Jesus, the humble servant King…if you’ve spent any time in the church, maybe you’ll remember this story: just before his betrayal, humbled himself to take on the position of a servant and washed the feet of his disciples. You see, the disciples were gathered with Jesus to share a meal and everyone was waiting around for the servants to come and wash their dirty, smelly feet. You can imagine the scene…the disciples waiting, noticing that no servant would be coming, looking to see who would admit that they were really the least among them. No one wants to be at the bottom of the pecking order. And, then, the Great Teacher grabs a towel and basin, gets on his knees and washes the feet of his disciples…doing the job of the lowest servant. The Kingdom of God on earth as it is in heaven looks like Jesus.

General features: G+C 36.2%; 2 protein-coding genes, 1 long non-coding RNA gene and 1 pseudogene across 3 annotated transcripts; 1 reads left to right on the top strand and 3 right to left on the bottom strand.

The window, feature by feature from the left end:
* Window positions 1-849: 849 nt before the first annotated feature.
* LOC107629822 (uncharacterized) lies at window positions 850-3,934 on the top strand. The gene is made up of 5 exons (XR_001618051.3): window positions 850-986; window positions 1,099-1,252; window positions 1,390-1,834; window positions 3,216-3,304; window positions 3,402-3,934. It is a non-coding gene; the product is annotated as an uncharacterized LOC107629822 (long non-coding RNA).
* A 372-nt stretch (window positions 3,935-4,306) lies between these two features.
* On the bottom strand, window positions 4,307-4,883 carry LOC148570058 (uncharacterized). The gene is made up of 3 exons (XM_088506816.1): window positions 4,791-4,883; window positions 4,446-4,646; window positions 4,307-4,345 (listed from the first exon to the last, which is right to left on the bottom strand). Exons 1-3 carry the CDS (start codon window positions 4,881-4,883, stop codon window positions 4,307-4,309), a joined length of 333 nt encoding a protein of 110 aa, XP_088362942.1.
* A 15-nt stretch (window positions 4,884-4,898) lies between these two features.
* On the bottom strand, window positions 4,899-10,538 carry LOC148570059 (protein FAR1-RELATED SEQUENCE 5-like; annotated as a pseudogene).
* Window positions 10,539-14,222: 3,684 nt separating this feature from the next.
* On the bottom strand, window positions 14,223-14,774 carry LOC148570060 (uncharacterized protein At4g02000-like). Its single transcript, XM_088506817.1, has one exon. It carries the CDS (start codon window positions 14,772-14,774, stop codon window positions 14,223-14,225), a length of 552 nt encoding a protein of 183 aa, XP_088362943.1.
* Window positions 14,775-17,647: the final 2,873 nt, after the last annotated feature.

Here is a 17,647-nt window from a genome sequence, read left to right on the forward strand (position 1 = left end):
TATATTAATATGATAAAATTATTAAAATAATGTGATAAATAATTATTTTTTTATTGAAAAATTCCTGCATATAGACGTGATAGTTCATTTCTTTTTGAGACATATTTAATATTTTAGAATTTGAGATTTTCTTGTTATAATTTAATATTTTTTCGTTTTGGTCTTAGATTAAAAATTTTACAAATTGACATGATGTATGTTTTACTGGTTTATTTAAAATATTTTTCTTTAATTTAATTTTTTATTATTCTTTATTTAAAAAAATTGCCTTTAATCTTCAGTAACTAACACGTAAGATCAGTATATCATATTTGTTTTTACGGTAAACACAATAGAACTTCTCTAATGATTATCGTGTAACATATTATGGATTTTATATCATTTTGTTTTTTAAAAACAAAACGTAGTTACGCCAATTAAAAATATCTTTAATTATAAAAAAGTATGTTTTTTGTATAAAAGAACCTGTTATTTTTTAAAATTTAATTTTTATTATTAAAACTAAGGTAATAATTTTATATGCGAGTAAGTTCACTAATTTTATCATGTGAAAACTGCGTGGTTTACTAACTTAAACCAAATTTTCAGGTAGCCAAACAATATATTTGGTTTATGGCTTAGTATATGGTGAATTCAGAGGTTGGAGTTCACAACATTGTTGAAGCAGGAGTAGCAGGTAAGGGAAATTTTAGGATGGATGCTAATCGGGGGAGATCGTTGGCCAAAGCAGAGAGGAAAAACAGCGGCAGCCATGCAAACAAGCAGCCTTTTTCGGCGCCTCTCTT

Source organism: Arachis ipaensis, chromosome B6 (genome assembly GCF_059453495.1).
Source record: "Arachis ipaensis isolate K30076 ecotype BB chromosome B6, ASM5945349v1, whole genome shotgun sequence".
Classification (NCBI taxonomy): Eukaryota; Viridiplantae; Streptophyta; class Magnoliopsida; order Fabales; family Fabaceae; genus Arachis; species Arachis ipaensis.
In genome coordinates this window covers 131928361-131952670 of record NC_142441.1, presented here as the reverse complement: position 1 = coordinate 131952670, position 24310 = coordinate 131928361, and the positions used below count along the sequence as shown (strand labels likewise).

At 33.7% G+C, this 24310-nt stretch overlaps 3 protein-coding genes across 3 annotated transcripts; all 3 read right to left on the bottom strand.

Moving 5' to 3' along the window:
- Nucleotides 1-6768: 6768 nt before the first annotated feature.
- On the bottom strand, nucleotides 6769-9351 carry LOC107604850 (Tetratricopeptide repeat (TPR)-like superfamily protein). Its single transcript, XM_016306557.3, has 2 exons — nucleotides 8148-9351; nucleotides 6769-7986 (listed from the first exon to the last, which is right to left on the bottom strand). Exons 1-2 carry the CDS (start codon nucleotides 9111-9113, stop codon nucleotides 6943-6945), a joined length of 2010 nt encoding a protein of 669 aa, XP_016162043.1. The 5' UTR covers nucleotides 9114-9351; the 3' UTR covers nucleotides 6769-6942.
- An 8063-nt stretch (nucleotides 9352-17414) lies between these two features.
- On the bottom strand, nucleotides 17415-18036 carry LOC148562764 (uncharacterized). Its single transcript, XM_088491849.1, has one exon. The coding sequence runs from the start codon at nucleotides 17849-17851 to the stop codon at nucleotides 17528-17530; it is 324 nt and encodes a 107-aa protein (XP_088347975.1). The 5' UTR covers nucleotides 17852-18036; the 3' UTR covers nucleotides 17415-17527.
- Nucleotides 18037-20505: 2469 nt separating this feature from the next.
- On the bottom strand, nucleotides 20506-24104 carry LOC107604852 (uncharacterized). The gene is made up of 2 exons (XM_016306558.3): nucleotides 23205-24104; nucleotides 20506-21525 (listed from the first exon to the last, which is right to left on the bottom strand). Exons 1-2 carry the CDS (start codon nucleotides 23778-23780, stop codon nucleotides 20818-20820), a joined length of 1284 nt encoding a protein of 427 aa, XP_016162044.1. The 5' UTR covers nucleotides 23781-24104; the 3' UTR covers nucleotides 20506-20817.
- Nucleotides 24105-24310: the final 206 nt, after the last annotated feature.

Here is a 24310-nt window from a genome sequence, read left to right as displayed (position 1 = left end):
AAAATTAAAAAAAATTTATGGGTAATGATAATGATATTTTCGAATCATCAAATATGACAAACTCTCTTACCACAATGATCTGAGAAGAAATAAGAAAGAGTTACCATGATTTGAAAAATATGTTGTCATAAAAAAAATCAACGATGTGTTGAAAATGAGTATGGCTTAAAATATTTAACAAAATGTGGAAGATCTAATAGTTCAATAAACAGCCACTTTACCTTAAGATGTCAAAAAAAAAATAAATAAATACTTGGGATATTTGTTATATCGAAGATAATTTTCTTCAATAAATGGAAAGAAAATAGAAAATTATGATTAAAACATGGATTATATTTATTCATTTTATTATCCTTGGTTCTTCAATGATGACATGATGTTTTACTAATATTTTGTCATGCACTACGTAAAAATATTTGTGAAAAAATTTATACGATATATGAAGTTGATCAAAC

Jesus ~ the humble servant King who was tough on the religious folks, but kind, caring, and compassionate to the least, the last, the lost, and the most notorious sinners of his day. The kingdom of God on earth as it is in heaven looks like Jesus.

Read Matthew 20:20-28

  • This mother & her sons, what were they focused on? Position…status…outward appearances…power…authority…honor…glory
  • Why were the disciples upset? Was it because they couldn’t fathom making such a request of Jesus? Or were they upset because they hadn’t thought of it themselves? Remember, these are the same disciples who sat around waiting for someone to wash their feet.
  • Jesus uses the opportunity to talk about seeking power, authority, position, and status.
  • Those with power, authority, position, and status like to show off and order others around
  • And Jesus says these powerful words, “That’s not the way it will be with you.”
  • So, who are those with power, authority, position, and status in our world today? Political leaders, heads of industry, the wealthy…